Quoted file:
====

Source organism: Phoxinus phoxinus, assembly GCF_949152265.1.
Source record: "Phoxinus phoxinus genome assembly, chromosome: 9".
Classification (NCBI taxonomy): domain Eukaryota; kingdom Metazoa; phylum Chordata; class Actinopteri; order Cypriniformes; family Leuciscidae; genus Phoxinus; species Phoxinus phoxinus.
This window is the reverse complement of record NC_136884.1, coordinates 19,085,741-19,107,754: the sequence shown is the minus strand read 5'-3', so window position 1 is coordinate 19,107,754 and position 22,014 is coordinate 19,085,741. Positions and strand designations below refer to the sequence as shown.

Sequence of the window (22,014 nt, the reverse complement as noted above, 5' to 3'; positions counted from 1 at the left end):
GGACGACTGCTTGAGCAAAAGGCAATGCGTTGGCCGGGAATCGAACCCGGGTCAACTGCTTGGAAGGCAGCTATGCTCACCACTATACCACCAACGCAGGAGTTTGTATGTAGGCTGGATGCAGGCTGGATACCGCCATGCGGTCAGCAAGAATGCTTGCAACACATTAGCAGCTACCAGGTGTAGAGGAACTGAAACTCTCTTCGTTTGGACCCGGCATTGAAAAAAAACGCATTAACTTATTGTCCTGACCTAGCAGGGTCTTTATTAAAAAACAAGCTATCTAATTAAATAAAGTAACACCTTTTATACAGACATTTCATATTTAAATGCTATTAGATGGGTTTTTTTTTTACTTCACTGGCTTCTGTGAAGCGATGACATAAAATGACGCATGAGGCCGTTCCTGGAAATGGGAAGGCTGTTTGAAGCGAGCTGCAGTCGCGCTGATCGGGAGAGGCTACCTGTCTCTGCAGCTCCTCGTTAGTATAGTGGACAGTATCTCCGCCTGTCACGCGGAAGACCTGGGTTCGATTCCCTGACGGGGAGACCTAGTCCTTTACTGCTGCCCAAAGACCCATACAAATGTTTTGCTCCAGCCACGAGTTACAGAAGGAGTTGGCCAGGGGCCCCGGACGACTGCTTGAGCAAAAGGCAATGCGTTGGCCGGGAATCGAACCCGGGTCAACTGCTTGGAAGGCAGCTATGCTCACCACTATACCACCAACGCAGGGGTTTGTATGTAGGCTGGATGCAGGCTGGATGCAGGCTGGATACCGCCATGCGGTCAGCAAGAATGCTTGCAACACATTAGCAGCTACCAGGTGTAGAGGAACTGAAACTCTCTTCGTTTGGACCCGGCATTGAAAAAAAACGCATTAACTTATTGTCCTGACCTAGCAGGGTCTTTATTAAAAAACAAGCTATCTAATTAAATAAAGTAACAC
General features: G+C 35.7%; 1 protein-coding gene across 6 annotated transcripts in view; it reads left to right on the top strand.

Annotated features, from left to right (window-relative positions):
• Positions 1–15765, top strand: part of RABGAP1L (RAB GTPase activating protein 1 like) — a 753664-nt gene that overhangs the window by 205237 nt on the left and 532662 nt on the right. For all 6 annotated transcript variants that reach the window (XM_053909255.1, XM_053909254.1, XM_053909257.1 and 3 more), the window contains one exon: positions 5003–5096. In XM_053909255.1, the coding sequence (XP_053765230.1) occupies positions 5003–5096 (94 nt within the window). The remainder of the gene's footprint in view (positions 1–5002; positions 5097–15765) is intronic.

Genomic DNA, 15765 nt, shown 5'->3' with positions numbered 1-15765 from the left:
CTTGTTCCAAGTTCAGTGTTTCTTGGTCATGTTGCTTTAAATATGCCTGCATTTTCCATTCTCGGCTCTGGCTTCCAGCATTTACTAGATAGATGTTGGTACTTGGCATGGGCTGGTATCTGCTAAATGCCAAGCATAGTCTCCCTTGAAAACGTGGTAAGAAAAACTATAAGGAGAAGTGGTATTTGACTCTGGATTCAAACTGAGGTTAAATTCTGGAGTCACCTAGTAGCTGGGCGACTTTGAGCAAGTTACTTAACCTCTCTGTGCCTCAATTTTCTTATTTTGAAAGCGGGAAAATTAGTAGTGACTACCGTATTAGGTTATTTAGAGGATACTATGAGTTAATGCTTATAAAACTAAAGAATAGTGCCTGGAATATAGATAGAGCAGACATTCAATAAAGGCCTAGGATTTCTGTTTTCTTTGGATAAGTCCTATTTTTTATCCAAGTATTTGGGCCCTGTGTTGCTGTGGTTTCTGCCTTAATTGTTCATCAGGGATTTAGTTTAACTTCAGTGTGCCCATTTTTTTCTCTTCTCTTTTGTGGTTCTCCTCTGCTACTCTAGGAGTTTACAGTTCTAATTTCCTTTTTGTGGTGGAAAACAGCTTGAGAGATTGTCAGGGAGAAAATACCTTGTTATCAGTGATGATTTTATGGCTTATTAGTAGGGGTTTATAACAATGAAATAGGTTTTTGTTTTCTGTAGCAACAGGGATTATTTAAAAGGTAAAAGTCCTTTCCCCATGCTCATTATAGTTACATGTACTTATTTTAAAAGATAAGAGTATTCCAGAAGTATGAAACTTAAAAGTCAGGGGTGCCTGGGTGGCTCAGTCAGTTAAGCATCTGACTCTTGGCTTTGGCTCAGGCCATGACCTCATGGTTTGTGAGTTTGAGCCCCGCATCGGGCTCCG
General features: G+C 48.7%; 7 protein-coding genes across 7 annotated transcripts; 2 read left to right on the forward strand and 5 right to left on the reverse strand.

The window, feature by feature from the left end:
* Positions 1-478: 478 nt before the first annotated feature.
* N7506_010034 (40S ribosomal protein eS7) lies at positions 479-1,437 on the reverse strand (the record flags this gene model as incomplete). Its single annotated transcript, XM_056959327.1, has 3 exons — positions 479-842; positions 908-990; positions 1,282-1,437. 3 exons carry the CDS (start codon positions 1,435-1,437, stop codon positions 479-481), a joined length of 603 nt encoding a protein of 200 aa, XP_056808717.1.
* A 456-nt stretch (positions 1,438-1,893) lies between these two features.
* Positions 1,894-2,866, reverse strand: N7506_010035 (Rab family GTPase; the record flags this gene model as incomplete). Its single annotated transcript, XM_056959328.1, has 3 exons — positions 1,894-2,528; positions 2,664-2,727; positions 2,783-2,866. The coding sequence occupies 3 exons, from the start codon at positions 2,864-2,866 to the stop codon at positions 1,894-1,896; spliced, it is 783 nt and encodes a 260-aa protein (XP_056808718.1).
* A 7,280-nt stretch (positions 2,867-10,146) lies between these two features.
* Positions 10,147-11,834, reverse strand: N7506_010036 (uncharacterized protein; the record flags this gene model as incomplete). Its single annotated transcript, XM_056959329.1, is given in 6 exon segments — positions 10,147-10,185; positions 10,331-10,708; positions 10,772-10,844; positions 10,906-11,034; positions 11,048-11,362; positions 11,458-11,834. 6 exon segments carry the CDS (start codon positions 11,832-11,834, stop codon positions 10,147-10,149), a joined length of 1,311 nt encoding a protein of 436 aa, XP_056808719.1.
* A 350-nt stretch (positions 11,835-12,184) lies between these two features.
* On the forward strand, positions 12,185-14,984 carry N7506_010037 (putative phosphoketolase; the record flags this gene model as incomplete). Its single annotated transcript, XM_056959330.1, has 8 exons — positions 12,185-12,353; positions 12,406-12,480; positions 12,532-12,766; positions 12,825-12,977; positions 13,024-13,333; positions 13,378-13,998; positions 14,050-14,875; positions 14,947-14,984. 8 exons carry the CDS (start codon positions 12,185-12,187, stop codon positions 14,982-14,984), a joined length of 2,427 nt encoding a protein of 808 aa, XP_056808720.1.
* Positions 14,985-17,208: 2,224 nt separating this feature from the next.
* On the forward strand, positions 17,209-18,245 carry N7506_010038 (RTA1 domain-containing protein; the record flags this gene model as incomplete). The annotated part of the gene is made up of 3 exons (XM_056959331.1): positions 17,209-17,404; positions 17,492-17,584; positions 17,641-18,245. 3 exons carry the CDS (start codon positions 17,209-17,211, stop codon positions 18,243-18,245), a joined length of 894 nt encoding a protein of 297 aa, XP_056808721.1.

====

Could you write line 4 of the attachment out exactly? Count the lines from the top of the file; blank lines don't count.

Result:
This window is the reverse complement of record NC_136884.1, coordinates 19,085,741-19,107,754: the sequence shown is the minus strand read 5'-3', so window position 1 is coordinate 19,107,754 and position 22,014 is coordinate 19,085,741. Positions and strand designations below refer to the sequence as shown.